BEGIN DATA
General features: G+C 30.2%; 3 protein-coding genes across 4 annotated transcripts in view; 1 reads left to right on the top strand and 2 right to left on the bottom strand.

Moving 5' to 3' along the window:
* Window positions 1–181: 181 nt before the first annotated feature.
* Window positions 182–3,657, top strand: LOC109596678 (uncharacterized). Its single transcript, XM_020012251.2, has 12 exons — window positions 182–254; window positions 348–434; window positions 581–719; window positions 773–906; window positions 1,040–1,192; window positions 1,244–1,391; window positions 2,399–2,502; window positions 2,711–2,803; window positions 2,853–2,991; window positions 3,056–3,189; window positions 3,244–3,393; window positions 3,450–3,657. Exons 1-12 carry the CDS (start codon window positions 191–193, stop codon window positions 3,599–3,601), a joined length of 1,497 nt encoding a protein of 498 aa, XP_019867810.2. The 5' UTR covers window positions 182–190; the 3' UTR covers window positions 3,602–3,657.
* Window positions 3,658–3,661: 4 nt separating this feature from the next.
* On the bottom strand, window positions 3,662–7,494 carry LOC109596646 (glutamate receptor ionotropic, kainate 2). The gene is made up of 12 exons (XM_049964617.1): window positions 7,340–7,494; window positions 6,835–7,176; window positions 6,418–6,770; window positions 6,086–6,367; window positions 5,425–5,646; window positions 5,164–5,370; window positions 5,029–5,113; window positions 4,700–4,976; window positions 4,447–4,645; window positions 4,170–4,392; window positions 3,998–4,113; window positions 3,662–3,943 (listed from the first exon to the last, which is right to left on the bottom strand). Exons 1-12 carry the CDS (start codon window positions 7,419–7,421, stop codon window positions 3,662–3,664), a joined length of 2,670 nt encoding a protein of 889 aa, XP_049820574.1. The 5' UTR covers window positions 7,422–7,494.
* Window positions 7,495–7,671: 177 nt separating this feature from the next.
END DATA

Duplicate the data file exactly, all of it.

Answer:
General features: G+C 30.2%; 3 protein-coding genes across 4 annotated transcripts in view; 1 reads left to right on the top strand and 2 right to left on the bottom strand.

Moving 5' to 3' along the window:
* Window positions 1–181: 181 nt before the first annotated feature.
* Window positions 182–3,657, top strand: LOC109596678 (uncharacterized). Its single transcript, XM_020012251.2, has 12 exons — window positions 182–254; window positions 348–434; window positions 581–719; window positions 773–906; window positions 1,040–1,192; window positions 1,244–1,391; window positions 2,399–2,502; window positions 2,711–2,803; window positions 2,853–2,991; window positions 3,056–3,189; window positions 3,244–3,393; window positions 3,450–3,657. Exons 1-12 carry the CDS (start codon window positions 191–193, stop codon window positions 3,599–3,601), a joined length of 1,497 nt encoding a protein of 498 aa, XP_019867810.2. The 5' UTR covers window positions 182–190; the 3' UTR covers window positions 3,602–3,657.
* Window positions 3,658–3,661: 4 nt separating this feature from the next.
* On the bottom strand, window positions 3,662–7,494 carry LOC109596646 (glutamate receptor ionotropic, kainate 2). The gene is made up of 12 exons (XM_049964617.1): window positions 7,340–7,494; window positions 6,835–7,176; window positions 6,418–6,770; window positions 6,086–6,367; window positions 5,425–5,646; window positions 5,164–5,370; window positions 5,029–5,113; window positions 4,700–4,976; window positions 4,447–4,645; window positions 4,170–4,392; window positions 3,998–4,113; window positions 3,662–3,943 (listed from the first exon to the last, which is right to left on the bottom strand). Exons 1-12 carry the CDS (start codon window positions 7,419–7,421, stop codon window positions 3,662–3,664), a joined length of 2,670 nt encoding a protein of 889 aa, XP_049820574.1. The 5' UTR covers window positions 7,422–7,494.
* Window positions 7,495–7,671: 177 nt separating this feature from the next.